Small Business Venture Capital Investments: What You Should Know
Section 12J investment funds are an attractive option for investors. When first created during the mid-1990s as part of the Income Tax Act, Section 12J was a well-intended, but unwieldly, piece of legislation. During 2010, we gathered collaborators – including SAICA, the Banking Council, SAVCA, and more, to work on re-engineering the legislation. Eventually, amendments to Section 12J were gazetted and, nowadays, it’s hugely improved. On this week’s The Money Show with Bruce Whitfield, we outlined the ins and outs of Section 12J and put together some guidelines for how you can spot the good, and the bad, small business venture capital investment opportunities:
What is Section 12J of the Income Tax Act?
Small business venture capital investments enable investors to enjoy a tax break – they can write off 100% of their investment into a registered company, from their taxable income. There is no cap on how much an investor may commit to a registered Section 12J company and, so long as the investor holds the shares for five years, SARS will not recover the initial tax benefit.
Why was Section 12J of the Income Tax Act Created?
Under Section 12J, investors can only invest in businesses that have an asset value of less than R50million. For SMEs, Section 12J gives them easier access to equity funding, and enables them to avoid getting into a debt trap while trying to grow. Simultaneously, SMEs can access their investors’ insight and experience, using them as a guiding light for their journey from a small, to big, business. For investors, this is an attractive solution, because their investment is somewhat secure within an accredited, registered, and compliant, venture capital company.
What Should You Look for if you Invest?
Small business venture capital investments may seem like a win-win for SMEs and investors, but there are important things to look out for. These include:
- Compliance assurances: Ensure that the fund you’re looking to invest with is a registered Financial Services Board (FSB) business; registered with SARS and, ideally, registered with an industry body like The Southern African Venture Capital and Private Equity Association (SAVCA). Industry bodies, like SAVCA, are an important part of the business world, because they’re guardians of high standards and provide companies with a level of credibility.
- Capability assurances: Find out what you can, and can’t, invest in. There are some exclusions – for example, you can’t invest in immovable property, cigarettes, arms and other items. Remember too, under Section 12J, the business must spend the investment over a certain time period.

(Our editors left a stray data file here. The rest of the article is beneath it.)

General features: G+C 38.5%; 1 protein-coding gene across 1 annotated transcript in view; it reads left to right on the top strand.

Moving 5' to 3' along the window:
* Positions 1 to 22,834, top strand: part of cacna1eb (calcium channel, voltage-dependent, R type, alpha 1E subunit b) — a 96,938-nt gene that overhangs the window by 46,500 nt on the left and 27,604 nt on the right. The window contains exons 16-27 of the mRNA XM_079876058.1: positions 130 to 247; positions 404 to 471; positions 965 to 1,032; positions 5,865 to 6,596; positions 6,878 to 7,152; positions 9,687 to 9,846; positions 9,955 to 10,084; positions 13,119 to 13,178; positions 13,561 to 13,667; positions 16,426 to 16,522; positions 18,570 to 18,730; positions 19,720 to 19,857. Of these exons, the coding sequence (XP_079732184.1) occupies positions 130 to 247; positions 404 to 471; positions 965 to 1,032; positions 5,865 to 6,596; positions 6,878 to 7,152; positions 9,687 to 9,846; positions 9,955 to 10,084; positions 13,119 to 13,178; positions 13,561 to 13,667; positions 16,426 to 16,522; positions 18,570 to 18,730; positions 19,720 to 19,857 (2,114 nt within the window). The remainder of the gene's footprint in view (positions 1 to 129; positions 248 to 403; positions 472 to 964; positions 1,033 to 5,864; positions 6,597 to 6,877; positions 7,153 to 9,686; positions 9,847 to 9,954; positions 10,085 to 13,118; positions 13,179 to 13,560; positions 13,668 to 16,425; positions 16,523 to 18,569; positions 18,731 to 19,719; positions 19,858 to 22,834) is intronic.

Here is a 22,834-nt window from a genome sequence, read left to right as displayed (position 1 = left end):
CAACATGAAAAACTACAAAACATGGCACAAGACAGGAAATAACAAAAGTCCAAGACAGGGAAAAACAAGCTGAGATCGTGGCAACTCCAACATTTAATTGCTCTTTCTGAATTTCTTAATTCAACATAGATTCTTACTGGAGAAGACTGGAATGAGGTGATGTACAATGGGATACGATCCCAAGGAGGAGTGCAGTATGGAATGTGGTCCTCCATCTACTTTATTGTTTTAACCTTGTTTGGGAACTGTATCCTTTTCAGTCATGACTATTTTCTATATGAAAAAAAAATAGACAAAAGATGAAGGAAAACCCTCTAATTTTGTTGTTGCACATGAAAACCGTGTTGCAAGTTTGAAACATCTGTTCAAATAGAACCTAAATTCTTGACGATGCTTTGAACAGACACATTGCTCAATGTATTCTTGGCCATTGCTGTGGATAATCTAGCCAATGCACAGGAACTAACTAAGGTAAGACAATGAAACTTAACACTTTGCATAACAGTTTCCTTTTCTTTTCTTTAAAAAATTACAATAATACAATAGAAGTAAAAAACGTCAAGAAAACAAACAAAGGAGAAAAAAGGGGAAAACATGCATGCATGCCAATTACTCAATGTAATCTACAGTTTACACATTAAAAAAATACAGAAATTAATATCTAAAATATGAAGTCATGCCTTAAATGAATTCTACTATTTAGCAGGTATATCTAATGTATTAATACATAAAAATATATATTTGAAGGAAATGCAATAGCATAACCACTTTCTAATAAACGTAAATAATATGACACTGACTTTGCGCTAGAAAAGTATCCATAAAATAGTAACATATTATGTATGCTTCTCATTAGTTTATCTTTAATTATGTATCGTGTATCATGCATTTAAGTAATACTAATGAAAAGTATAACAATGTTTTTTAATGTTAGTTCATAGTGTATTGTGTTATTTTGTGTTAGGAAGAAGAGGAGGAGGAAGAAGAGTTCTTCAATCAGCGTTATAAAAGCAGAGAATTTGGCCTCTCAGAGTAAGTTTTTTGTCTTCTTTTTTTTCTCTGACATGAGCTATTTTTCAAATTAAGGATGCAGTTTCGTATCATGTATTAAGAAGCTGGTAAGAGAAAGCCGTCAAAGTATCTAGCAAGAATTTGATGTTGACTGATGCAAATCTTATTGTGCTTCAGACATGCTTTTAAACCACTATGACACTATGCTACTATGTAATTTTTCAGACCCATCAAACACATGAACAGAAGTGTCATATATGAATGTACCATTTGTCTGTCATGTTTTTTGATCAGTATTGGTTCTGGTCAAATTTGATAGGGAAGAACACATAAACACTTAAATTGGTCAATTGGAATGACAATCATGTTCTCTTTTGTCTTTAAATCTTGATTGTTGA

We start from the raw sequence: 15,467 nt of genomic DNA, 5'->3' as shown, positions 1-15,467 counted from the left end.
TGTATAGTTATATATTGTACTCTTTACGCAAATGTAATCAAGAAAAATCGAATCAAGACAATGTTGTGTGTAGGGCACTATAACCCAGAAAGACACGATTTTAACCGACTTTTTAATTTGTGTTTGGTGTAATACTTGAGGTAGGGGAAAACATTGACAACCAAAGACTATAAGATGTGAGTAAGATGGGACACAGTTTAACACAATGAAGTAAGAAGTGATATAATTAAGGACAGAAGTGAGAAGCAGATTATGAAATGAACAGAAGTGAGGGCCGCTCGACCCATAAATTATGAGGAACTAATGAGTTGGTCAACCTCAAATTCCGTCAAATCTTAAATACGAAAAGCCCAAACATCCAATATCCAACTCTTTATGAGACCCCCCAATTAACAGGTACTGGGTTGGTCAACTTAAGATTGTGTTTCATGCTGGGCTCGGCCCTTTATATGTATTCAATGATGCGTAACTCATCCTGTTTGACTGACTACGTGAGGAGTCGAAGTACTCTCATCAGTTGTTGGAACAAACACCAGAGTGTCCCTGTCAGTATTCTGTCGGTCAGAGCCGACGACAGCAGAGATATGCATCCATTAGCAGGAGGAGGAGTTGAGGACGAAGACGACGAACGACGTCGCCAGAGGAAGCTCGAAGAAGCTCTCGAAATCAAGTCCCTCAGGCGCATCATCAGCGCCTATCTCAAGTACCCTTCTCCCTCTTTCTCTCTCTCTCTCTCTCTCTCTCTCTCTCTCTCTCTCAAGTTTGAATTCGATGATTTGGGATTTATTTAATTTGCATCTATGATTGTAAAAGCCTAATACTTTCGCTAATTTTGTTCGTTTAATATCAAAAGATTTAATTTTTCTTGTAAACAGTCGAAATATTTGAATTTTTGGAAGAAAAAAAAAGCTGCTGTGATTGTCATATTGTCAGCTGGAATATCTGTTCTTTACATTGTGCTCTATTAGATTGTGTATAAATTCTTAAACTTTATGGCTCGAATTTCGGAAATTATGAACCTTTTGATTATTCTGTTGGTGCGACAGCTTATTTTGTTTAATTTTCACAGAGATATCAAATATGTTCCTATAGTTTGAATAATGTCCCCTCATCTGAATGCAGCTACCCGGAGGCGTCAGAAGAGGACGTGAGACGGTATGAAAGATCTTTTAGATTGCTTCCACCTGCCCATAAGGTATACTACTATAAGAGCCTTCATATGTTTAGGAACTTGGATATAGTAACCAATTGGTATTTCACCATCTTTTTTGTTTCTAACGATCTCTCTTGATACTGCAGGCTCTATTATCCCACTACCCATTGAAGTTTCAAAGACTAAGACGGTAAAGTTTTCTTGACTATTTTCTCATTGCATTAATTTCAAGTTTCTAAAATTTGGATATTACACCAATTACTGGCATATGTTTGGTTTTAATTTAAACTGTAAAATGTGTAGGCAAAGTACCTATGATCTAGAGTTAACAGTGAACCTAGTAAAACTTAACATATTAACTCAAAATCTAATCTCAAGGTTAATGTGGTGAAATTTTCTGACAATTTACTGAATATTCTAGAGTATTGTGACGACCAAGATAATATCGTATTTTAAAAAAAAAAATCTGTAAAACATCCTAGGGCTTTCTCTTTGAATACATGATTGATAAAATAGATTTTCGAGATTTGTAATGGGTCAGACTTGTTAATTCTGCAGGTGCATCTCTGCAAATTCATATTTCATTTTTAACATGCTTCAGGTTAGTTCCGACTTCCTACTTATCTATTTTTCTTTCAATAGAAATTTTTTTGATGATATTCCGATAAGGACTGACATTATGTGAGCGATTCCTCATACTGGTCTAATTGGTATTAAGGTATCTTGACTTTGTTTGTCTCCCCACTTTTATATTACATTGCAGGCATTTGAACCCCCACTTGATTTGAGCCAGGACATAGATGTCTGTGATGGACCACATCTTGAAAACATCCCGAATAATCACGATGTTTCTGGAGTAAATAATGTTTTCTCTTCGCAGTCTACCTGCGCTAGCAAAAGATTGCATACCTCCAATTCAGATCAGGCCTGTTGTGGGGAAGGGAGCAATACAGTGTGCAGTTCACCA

- Underlying investment class: What kind of small business are you investing in? Is this the type of business you believe in, have knowledge of, or experience in?
- Sourcing, selecting, assessing, and managing, investments: How does the management team make decisions around, and oversee, investments made into the Section 12J fund?
- Exiting an investment agreement: This is the most difficult part of a small business venture capital investment. Find out about the exit process before you commit, and make sure you’re comfortable with the procedure.
- Fees and return metrics: What are the management fees attached to making this small business venture capital investment? What kind of returns can you expect, and how difficult will it be for you to collect those returns?
What Could Go Wrong with your Investment Returns?
You wouldn’t buy a car from someone who knows nothing about cars, so don’t invest with a fund manager who doesn’t know about the business or industry you want to invest in. Knowledge is power, and truth is found in action – make sure they know what they’re talking about! For example, a technology business is not a tech business. It’s a business that is involved in tech industry and has developed to a certain level within its business development cycle. Understanding both is the requirement of an investment team before making the investment. Do not be fooled by “this is South Africa’s Facebook or Uber”.
Finally, your investment could turn bad if you’re not able to exit the business, even if it’s successful. It’s incredibly difficult to liquidate the underlying investment portfolio of SME’s making up the fund. The fund must have a robust exit strategy and are well-appraised of the relevant exit points within the business journey. Remember, your investment is a commitment for at least five years.
At Aurik, we help entrepreneurial businesses become successful assets of value. Our Section12j Fund was built on the back of us having built and supported the growth of over 1,000 businesses in South Africa over the last 14 years. If you’re looking to invest in a small business, we can help you make informed investment decisions.